Nevertheless, the program and its offerings look very interesting, and are probably worth looking into further for those already toiling in, or interested in moving over into, the governance, risk management, and compliance part of IT operations. As and when I learn more about what’s up with GRC Certify, OCEG, and the GRCE in particular, I’ll report back with more details and information.
[Shout out to Anne Martinez at GoCertify.com, whose 6/26/2013 press release introduced me to this emerging architect-level credential, its parent organizations (OCEG and GRC Certify), and the other credentials in their GRC program.]
June 26, 2013 2:26 PM
Posted by: Ed Tittel
The Born to Learn blog is Microsoft Learning’s official mouthpiece for all kinds of interesting and useful updates and information about its certification credentials and exams. Just yesterday Erika Cravens posted an item entitled “Windows 8.1, Server 2012 R2, System Center 2012 R2 and Certification Updates” that answers lots of questions that I and other cert people have raised about the impact of impending updates to those software products and platforms.
Born to Learn provides some details where only speculation and educated guesses had been available.
Here’s the skinny on what’s going on with exams and certifications related to Windows 8, Windows Server 2012, and System Center 2013, reworded from the blog post’s content:
1. Exams you take now on current versions (Windows 8, Windows Server 2012 R1, and System Center 2012 R1) continue to count toward existing MS certifications (MCSA and MCSE mostly) even as exams change to accommodate the upcoming versions later this year.
2. Born to Learn will continue to provide information about certification and exam changes, including more information about changeover dates and details about planned adds, changes, and deletions for exam content and coverage.
3. Exam numbers will not change, so candidates must take responsibility to keep up with changes themselves (check the blog, and compare current objectives to the ones you started working from to keep yourself apprised).
4. Microsoft will make training content available to candidates to help them prepare for changing exam content; current training will still help, but some new content will be necessary to get ready for changes and new introductions in the revised exams.
5. JumpStart courses for Windows Server 2012 R2 and System Center 2012 R2 are already open for registration: see the links for more information about dates, times, and sign-up: What’s New in Windows Server 2012 R2 Jump Start and What’s New in System Center 2012 R2 Jump Start.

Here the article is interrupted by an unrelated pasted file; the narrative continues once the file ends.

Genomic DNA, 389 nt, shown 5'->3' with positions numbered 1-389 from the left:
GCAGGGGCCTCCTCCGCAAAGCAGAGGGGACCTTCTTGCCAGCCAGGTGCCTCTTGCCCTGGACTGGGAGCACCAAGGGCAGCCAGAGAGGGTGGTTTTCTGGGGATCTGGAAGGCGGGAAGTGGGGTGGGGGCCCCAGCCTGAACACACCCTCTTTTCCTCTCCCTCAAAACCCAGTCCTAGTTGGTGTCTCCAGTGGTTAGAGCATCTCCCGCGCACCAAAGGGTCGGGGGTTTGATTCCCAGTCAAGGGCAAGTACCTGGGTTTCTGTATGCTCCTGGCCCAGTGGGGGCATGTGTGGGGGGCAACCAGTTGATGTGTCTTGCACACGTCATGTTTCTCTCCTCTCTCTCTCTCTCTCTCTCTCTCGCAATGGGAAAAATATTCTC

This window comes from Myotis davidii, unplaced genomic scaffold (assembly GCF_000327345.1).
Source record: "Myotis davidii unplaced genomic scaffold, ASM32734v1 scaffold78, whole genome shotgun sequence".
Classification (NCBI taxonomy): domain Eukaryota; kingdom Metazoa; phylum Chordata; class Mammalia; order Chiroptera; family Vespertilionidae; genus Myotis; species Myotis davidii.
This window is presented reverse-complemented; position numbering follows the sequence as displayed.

June 25, 2013 6:49 PM
Posted by: Ed Tittel
I’m bemused. A long, long time ago in another life, I studied anthropology at Princeton and the University of Texas at Austin: at the latter school, I had a “near-PhD experience” in that subject, in fact. After talking with some principals at TeleCommunication Systems (TCS) in Maryland last week, I found myself recalling a long-forgotten encounter with Chairman Mao’s Little Red Book in the context of the relationship between theory and practice in understanding and evaluating human behavior and cultural beliefs. In particular, I was reminded of this statement of his: “Knowledge begins with practice, and theoretical knowledge which is acquired through practice must then return to practice. The active function of knowledge manifests itself not only in the active leap from perceptual to rational knowledge, but – and this is more important – it must manifest itself in the leap from rational knowledge to revolutionary practice.” Don’t get me wrong: I’m neither a closet Marxist-Leninist, nor am I am proponent of dialectical materialism. What draws me to the Chairman’s aphorism is the strange situation in the field of information security certification nowadays, where the vast majority of credentials – including highly-regarded certs like the CISSP and the CISM, for example – tend to focus on theory and to treat practice at arm’s length, particularly in their examinations of their certification candidates. And even those credentials which do include a performance-based component tend to do so more in the framework of specific scenarios (what you might called “canned security situations”) rather than more open-ended diagnosis and mitigation situations (like what CCIEs routinely encounter when taking that infamous and notoriously difficult lab exam, or the strenuous performance-based exams typical for more senior Red Hat credentials like the RHCE and RHCA).